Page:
US dollar's surge earns mixed reviews from economists; It helps keep inflation down, but chips away at export-related jobs
The United States dollar's recent surge in value against foreign currencies is prompting American tourists to dust off travel guides that promised they could enjoy Europe on $10 a day.
The dollar hit a record high against the currencies of 15 major trading nations Monday, according to Morgan Guaranty Trust Company calculations, and was 24.2 percent above its average level in the 1980-82 period. The dollar then eased on major European currency exchanges Tuesday to a level 23.8 percent above the '80-82 base period.
Currency forecasters expect the dollar to remain strong and perhaps climb a bit more in 1984, then decline in 1985.
The dollar's value affects Americans in a variety of ways, even if they plan to travel no farther than the corner grocery store. Lower domestic inflation is perhaps the largest benefit.
''The strong dollar is reducing the prices of goods and services purchased abroad,'' directly affecting the US inflation rate, says Allen Sinai, chief economist at Shearson Lehman/American Express Inc. ''Inflation is also being limited by the dollar-induced weakness in net exports, which limits demand pressures on prices.''
But a strong dollar has a variety of economic drawbacks as well. It makes it more difficult for US firms to sell goods overseas, thus reducing the number of job openings in the US. This year the US trade deficit, the gap between what the US sells overseas and what it imports, is expected to hit a record $120 billion. Each $1 billion in that deficit represents 25,000 US jobs either lost or not created, the Commerce Department estimates.
A robust dollar also spells trouble for people who have invested in gold: Gold prices tend to move in the opposite direction as the dollar. The high interest rates that keep the value of the dollar high make it more attractive for potential gold investors ''to stay with interest bearing investments,'' says Bette Raptopoulos, senior metals analyst for Prudential Bache Securities Inc.
She says gold may drop to as low as $310 an ounce this year compared with a $ 346 opening fix in London on Tuesday before rebounding later.
The stronger dollar also makes it more difficult for third-world nations to pay their debts because many of the debts are expressed in dollars.
One reason for the recent increase in the dollar's value is that investors think the Federal Reserve Board soon may boost its discount rate from the current 9-percent level in a bid to slow the pace of economic growth. The discount rate is the interest rate charged member banks for borrowing from the Fed. A change in the discount rate could come at a meeting the Fed has scheduled for July 16 and 17, at which it will review monetary policy objectives for 1984 and set preliminary money supply targets for 1985.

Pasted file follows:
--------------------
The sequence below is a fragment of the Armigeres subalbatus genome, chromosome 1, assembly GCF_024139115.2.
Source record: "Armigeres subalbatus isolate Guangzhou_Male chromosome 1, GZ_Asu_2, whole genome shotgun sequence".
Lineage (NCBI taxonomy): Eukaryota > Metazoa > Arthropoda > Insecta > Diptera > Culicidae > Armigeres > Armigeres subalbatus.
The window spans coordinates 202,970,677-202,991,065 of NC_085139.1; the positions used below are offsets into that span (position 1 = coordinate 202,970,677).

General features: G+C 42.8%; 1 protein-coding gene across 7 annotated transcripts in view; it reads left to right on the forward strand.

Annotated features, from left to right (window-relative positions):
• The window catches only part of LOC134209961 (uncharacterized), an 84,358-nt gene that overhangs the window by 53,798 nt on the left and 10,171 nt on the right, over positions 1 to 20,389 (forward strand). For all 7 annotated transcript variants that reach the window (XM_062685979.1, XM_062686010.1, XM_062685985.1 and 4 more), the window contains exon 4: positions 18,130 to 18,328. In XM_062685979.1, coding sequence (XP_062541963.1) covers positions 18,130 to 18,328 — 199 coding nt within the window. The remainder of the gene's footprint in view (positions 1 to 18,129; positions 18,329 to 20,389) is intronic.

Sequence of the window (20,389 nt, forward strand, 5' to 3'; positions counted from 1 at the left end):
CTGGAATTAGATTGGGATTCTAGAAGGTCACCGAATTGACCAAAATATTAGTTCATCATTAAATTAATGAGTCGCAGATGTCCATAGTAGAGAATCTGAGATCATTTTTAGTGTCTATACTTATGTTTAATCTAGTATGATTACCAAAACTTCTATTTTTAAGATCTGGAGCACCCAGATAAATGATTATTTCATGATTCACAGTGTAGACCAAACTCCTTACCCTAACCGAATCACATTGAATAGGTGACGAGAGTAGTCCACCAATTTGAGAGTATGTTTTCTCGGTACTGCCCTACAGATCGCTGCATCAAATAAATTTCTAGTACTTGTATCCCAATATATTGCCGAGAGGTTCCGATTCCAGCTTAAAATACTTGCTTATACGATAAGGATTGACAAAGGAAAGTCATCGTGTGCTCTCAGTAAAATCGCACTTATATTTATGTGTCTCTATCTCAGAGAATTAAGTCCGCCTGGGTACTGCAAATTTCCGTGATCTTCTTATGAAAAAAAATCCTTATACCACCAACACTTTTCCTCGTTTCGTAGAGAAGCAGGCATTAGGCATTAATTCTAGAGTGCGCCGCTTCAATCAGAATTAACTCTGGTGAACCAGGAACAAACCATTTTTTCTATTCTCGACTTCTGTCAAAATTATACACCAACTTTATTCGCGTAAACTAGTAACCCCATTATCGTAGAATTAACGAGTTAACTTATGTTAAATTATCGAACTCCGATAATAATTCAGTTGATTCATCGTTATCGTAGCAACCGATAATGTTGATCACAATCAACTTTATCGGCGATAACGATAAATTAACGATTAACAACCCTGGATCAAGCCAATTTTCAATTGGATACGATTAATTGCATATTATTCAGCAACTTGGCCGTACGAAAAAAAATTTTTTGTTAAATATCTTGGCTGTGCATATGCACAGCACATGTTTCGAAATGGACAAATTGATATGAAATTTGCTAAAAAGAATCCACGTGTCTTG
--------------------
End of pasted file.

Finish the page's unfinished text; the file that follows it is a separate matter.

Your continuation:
A higher discount rate could lead to upward pressure on other US interest rates. An increase in interest rates would make the US a more attractive place for foreigners to invest. That would increase the demand for dollars and thus put upward pressure on the dollar's value.
''The dollar will stay strong up to the (Fed's) meeting in anticipation of a possible increase in the discount rate,'' says William Schwarz, vice-president at Manufacturers Hanover Trust Company.
''We are still bullish on the dollar,'' adds Jonathan Francis, director of currency forecasting at Wharton Econometric Forecasting Associates. By year end 1984, he expects the dollar to be 7.2 percent higher against nine major trading currencies than it was at the end of 1983. About five percentage points of that gain already have taken place, he says.
The end of the dollar's run-up could be in sight. Mr. Francis expects a modest 3.5 percent decline in the dollar in 1985 as the gap between US and European interest rates narrows. Ronald Liesching, vice-president of Chase Capital Markets counters that ''the risks are that the dollar does move higher in the second half of 1984 and then collapses (perhaps) early next year.''
A collapse could occur, he says, when the gap between US and European interest rates narrows as European economies gain speed while the US economy slows. Investors who had borrowed funds at bargain interest rates in Europe for reinvestment in dollar-denominated assets would be squeezed as European rates rose and forced them to liquidate their dollar holdings.